Why the dominant chord is unstable... but not that unstable
Ok. What do I mean by unstable? Well, you have to bear in mind that most music is culturally determined. In other words, the culture you grow up in
determines how you perceive music to a surprising degree. For example, I understand that Javanese gamelan funeral music, which in its own culture is
unbearably mournful, sounds rather jolly to us.
What does the foregoing have to do with the price of beans? Well, we're now at a stage in our musical culture where dissonance is far less frowned
upon than in previous eras. In fact, it's looked on as adding pleasant spice to the dish, rather than something to be used only very occasionally
and as part of a musical journey.
So, strictly speaking, a dominant seventh chord is supposed to be dissonant or tense. Musicians speak of tension and resolution: the dominant is
supposed to "resolve" or go somewhere. Hopefully you'll have started to notice that in the D7 to G progression we looked at in a previous post.
We are conditioned to think that the D7 sounds good before the G chord. The G chord is "where it's supposed to end up".
But for the past 60-odd years we've lived in a world where your basic 12-bar blues is based around a dominant chord, to the extent that we now speak
of "static" and "resolving" dominant chords in jazz. "Resolving" dominants are the ones with the crunchier notes in, for example the #5 and b9
But the thing that's at the heart of the dominant chord is the interval of a tritone
: that's what
makes dominant chords so special.
That Wiki article is really cool. Check out the "devil in music" part. The tritone was once regarded as so dissonant that it was the mark of Satan
himself. I don't know if you've ever seen the movie "Crossroads" (NOT the one with Britney, the one with the equally irritating Ralph Macchio)
but Steve Vai plays the Devil's guitarist - a part for which he's singularly suitable, I have to say - and he finishes off his first solo with a
massive tritone. Nice.
Here's how to play a simple 12-bar blues using tritones.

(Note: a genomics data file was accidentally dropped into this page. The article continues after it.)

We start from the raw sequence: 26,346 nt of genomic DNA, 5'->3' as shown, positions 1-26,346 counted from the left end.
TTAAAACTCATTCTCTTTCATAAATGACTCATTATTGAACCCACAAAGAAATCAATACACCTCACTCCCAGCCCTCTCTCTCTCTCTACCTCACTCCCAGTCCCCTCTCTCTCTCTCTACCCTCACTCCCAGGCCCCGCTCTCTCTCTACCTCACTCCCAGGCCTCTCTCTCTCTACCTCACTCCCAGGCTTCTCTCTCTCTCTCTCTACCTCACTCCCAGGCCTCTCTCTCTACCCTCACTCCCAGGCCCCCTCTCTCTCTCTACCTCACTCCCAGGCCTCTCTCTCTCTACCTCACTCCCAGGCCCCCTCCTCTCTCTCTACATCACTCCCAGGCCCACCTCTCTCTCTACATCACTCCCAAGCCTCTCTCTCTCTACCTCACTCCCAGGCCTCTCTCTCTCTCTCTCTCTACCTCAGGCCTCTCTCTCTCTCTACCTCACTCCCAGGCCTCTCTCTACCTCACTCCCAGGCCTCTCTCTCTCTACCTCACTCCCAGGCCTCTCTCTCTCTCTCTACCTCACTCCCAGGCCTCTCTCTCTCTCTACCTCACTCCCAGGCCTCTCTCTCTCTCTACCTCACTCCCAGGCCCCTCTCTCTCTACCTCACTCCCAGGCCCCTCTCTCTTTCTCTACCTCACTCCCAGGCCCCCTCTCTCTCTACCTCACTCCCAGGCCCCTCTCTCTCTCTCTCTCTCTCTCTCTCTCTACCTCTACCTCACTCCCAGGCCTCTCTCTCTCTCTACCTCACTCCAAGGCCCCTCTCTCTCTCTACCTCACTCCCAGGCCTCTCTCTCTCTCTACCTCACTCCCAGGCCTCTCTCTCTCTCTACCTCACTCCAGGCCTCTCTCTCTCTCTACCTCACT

For this, we'll be using three chords, but we'll be stripping these down to just the tritone and taking everything else away. I'd love to have
found my old diagrams about this, but I think I've cleaned them off my computer and they're on a backup disc somewhere. Please bear with me.
For this we will be requiring three chords : A7, D7 and E7.
- thumb on bottom E at 5th fret
- first finger on D string at 5th fret
- third finger on G string at 6th fret
- second finger on A string at 5th fret
- first finger on D string at 4th fret
- third finger on G string at 5th fret
- second finger on A string at 7th fret
- first finger on D string at 6th fret
- third finger on G string at 7th fret
All strings not being played are muted with the fretting hand. To play the chords I'd recommend a pick-and-fingers approach.
So your 12-bar will go:
a7/// D7/// A7/// A7///
D7/// D7/// A7/// A7///
E7/// D7/// A7/// E7///
So if you're feeling courageous you can strip out the root of each chord and just play the notes held down by your first and third finger. Those are
the tritones at the heart of each dominant 7th chord.
Now as you may have gathered from the Wiki article (love that stuff about temperament btw, it's a really cool subject if you ever want to get into
it) the tritone is a symmetrical interval, it's exactly half an octave.
So let's look closely at what happens in those three chords. Hang on to your hats.
So the first chord, A7, has got G natural and C sharp on the D and G strings respectively. G is the flat seventh of the A chord, and C sharp is the
The second chord, D7, has got F sharp and C natural, but now they're inverted. The note on the D string, which was the flat seventh, is now the
third: and the note on the G string, which was the major third, is now the flat seventh.
That might take some time to fully get but it's really important.
[edit on 4-4-2009 by rich23]